Classic melodrama seems ridiculous to us moderns. It’s long been good for laughs, but who could take such stuff seriously in this day and age?

As it turns out, quite a lot of us can. We may pride ourselves on being smarter than those simpletons who cheered the hero, booed the villain and trembled for the heroine in “The Perils of Pauline,” but melodramatic nonsense continues today, in movie houses and, more destructively, in real life.

Staying with entertainment for a little longer, let’s consider the case of the Brutal Brit. Only two decades ago, nasty Englishmen were a mainstay in film, ranging from Tim Roth’s fantastically wicked rapist/duelist Archibald Cunningham in “Rob Roy” (1995) to Jeremy Northam’s icy assassin in “The Net” (1995) to Tom Wilkinson’s oily art thief in “Rush Hour” (1998).

The Brutal Brit looms large in German director Roland Emmerich’s puerile would-be epic “The Patriot” (2000). Mel Gibson plays a fictional version of the Revolutionary War hero Francis Marion, while the Dark Side’s heavy lifting is performed by Jason Isaacs in a role based on the real-life British cavalryman Banastre Tarleton. The film defames Tarleton by having him burn down a church after locking its congregation—men, women and children—inside. No such atrocity was ever inflicted by British troops during the American Revolution. Tarleton, notorious as “the butcher” and “Bloody Ben” for taking no prisoners after one battle (a policy known thereafter as “Tarleton’s quarter”) was accused only of killing rebel soldiers who tried to surrender. As more than one irate British reviewer observed, it was the Waffen SS who packed civilians into a church and set it ablaze, in the French village of Oradour-sur-Glane, in 1944. Take that, Herr Emmerich!

American critic Michael Lind sent up the whole thing by imagining a Tinseltown brainstorming session:

OK, here’s the pitch: A remake of Gary Cooper’s 1941 “Sergeant York.” In the new version, York’s this Tennessee farmer who refuses to fight in World War I because of his religious convictions, see? Then some of the kaiser’s commandos on a secret mission in the South molest his nephews and nieces and burn down his church. Now it’s personal. Cut to Sgt. York kick-boxing the kaiser and a couple of field marshals. . . . Such a Hollywood mutilation of the Sgt. York story couldn’t be any sillier than [Emmerich’s and Gibson’s] “The Patriot.”

Overripe as that movie surely is, Hollywood’s masterpiece of Brit-bashing melodrama has to be an earlier film in which Mel Gibson bathes in his enemies’ blood: the 1995 Oscar-winner “Braveheart.” That at least is set in an era when the English, along with everyone else then living, were quite capable of indiscriminate massacres. Even so, Gibson’s film gives the Scottish side of its story a thorough whitewash. It represents its hero, William Wallace, as a peace-loving farmer driven to violence by his wife’s murder. But according to Scottish historian James Mackay, Wallace had been waylaying and killing Englishmen for years before that event.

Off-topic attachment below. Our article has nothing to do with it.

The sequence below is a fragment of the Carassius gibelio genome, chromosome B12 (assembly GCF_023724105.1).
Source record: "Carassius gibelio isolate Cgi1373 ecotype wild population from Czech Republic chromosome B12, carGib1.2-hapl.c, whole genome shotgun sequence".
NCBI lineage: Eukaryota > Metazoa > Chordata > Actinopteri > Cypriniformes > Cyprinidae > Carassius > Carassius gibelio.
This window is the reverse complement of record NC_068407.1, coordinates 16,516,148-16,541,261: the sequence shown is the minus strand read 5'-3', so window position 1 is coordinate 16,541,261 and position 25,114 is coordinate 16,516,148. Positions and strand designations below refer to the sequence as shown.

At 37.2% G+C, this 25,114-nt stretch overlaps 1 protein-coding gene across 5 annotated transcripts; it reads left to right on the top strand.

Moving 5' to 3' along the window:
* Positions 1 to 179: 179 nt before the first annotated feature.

Hero-and-villain distortions pervade the film:

  • It depicts the English as smugly overconfident at the battle of Stirling, but in reality they could see that Wallace held a strong position on high ground beyond a narrow bridge over the River Forth, and when he returned a defiant answer to their offer to parley, they were unnerved and unsure of what to do. One of them, Sir Richard Lundie, told his colleagues, “My lords, if we go on to the bridge we are dead men,” but the English commander, a corpulent political appointee named Hugh de Cressingham, replied, “There is no point in dragging out this business any longer, and wasting our King’s revenues for nothing. Let us advance and carry out our duty as we are bound to do.”

The battle developed precisely as Lundie had feared, and Cressingham was killed in the ensuing rout. Mackay writes that the Scots skinned him, stuffed his genitals down his throat, and dried and cured his hide, of which Wallace “caused a broad strip to be taken from the head to the heel, to make therewith a baldrick for his sword.”

  • The film represents Wallace’s enemy, King Edward I, as a “pagan” and a cold, calculating manipulator who stole an easy victory at Falkirk through treachery. “Longshanks” was a brutal man, but no more so than Wallace himself. Neither was he less ardent and courageous than Wallace.